If you like action-packed war films and want to see how ruthless and cruel a tank battle can be, then you should definitely watch this film (but I am convinced there are other wonderful films that tackle this subject). The confrontations between German tank brigades and Russian lieutenant Nikolay Ivushkin (Alexander Petrov) and his crew are ultra-realistic and impressive. The close-up images in the T-34 with its limited movement space, are breathtaking and have a claustrophobic effect.

You can feel the nerves rushing through your own body. Just as the crew, as they realize they can expect a fatal hit any time. You can almost smell the sweat of fear. And it’s the images that leave a huge impression. The slow-motion images of the all-destructive grenades going through steel and concrete, look really exquisite. It all has a very high PC game vibe and perhaps this technique was used a bit too much. But it was entertainment of the highest level.

 

 

Prisoners of War.

But not only the tank battles impressed me. The part about Nikolay’s captivity in a German concentration camp was also excellent. The scene where the train, crammed with “Prisoners of War”, arrives at the concentration camp in the rain, I found impressive. The despair, despondency, and hopelessness were contained in that one image with the train where dead people fall out of the wagons, the moment the sliding doors open.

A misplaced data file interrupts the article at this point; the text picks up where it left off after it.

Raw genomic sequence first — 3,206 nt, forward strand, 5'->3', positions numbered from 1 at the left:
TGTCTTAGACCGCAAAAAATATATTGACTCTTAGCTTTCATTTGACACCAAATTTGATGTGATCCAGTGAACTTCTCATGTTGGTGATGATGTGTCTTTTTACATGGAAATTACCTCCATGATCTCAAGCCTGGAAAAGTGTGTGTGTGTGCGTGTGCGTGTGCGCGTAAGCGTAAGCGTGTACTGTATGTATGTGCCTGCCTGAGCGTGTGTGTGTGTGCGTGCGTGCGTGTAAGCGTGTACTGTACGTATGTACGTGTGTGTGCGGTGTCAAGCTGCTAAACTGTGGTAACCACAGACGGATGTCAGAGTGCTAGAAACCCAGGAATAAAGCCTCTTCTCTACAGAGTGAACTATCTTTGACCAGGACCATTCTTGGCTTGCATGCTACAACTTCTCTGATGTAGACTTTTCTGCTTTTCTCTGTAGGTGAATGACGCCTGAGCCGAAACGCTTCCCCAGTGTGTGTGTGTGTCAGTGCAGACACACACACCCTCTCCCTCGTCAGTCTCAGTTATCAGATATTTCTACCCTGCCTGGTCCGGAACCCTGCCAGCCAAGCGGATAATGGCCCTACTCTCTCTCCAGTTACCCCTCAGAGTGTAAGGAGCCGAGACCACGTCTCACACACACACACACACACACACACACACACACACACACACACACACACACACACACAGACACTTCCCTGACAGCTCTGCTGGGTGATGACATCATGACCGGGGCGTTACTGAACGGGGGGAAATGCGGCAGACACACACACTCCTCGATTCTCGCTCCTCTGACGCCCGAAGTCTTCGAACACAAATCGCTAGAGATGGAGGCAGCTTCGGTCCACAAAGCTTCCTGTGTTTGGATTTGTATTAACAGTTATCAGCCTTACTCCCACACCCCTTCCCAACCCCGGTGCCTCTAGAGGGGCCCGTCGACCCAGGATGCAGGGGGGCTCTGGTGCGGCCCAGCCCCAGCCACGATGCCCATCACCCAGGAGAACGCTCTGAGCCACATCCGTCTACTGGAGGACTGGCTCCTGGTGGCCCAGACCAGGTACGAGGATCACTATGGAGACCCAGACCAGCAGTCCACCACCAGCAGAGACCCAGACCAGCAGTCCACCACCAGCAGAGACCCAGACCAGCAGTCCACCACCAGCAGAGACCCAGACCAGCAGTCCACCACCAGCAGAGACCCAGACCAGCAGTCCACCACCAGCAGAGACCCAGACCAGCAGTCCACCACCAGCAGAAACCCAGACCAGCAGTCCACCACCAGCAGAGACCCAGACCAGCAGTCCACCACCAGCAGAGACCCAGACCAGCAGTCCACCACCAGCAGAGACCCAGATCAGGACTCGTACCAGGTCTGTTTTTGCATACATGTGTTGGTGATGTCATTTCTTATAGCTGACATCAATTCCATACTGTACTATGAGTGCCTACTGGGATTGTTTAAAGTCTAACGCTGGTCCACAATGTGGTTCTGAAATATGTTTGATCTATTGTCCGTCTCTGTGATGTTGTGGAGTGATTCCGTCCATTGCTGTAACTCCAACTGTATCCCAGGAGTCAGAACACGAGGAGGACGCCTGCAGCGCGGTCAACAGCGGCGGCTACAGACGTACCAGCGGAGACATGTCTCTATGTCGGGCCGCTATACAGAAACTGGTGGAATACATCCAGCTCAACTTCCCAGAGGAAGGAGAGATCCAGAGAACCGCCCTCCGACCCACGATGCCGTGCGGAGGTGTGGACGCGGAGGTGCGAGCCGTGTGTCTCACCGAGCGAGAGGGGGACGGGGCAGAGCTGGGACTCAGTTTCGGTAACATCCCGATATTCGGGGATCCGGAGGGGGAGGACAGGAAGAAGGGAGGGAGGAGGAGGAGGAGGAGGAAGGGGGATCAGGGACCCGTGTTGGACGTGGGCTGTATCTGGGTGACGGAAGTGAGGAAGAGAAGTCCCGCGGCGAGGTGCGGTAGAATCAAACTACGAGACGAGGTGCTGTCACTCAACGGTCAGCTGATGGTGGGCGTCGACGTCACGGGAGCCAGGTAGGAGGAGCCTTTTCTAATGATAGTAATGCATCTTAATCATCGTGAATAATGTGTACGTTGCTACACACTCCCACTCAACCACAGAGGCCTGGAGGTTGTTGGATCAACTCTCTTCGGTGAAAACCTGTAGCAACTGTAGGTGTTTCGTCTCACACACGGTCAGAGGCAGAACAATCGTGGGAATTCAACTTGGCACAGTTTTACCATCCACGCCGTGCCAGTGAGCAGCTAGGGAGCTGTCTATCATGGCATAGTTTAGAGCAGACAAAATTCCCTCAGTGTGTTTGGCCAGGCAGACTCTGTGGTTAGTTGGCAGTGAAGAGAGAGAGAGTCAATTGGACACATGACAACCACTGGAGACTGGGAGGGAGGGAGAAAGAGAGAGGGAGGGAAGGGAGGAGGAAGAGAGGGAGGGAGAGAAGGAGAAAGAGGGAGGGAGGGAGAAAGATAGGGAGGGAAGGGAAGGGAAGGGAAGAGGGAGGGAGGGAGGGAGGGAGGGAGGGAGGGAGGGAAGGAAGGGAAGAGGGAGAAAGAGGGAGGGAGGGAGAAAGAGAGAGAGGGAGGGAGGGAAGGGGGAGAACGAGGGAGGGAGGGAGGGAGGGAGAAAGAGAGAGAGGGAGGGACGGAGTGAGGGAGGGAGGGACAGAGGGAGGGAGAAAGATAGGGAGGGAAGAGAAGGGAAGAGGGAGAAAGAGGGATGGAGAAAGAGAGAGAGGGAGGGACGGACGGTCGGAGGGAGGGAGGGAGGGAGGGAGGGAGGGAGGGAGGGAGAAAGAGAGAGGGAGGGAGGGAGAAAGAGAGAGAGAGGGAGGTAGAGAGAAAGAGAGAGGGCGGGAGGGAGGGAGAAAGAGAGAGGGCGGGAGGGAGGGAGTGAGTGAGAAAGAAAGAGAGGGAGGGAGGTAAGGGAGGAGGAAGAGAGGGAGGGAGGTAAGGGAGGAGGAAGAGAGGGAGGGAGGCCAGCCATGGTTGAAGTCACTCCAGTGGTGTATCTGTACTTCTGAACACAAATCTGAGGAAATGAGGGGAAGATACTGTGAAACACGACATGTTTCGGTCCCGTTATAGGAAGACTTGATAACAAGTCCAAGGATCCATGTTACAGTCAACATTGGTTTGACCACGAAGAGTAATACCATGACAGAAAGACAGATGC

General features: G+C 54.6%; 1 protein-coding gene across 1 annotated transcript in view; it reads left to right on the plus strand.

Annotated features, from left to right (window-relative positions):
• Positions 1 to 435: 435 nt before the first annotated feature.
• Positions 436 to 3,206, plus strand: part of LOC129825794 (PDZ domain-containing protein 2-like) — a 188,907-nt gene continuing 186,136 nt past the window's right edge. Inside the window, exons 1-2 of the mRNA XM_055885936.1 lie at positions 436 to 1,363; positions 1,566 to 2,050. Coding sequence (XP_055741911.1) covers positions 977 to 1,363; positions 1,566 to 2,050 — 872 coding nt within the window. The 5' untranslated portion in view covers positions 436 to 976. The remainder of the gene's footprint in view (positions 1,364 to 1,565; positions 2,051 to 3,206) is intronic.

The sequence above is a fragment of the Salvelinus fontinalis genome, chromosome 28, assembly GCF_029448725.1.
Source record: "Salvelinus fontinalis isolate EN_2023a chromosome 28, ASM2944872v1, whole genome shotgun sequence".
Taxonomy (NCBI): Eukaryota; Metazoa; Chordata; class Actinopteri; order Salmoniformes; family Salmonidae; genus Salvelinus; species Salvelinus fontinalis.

It’s here that Nikolay is picked out by camp commander Klaus Jäger (Vinzenz Kiefer) to fix a captured T-34 and make it ready for battle with a crew chosen by Nikolay. The intention is that their Russian tank becomes a target during tank practices by the Germans. What Klaus Jäger doesn’t know is that they also found ammunition while removing the dead bodies. And that’s the impetus for Nikolay to escape during such an exercise and after that trying to reach Czech Slovakia.

 

I loved to play “Tank Battle” when I was a kid.

When I was young I loved to play the board game “Tank Battle”. “T-34” reminded me of this repeatedly. Only the board game was a bit more peaceful compared to this movie. “T-34” is extremely ruthless and shows how heroism makes the impossible possible. And amidst this war violence, there’s even room for some romance between Nikolay and the Russian translator Anya (Irina Starshenbaum) whose privileges in the concentration camp are invaluable for Nikolay and his companions.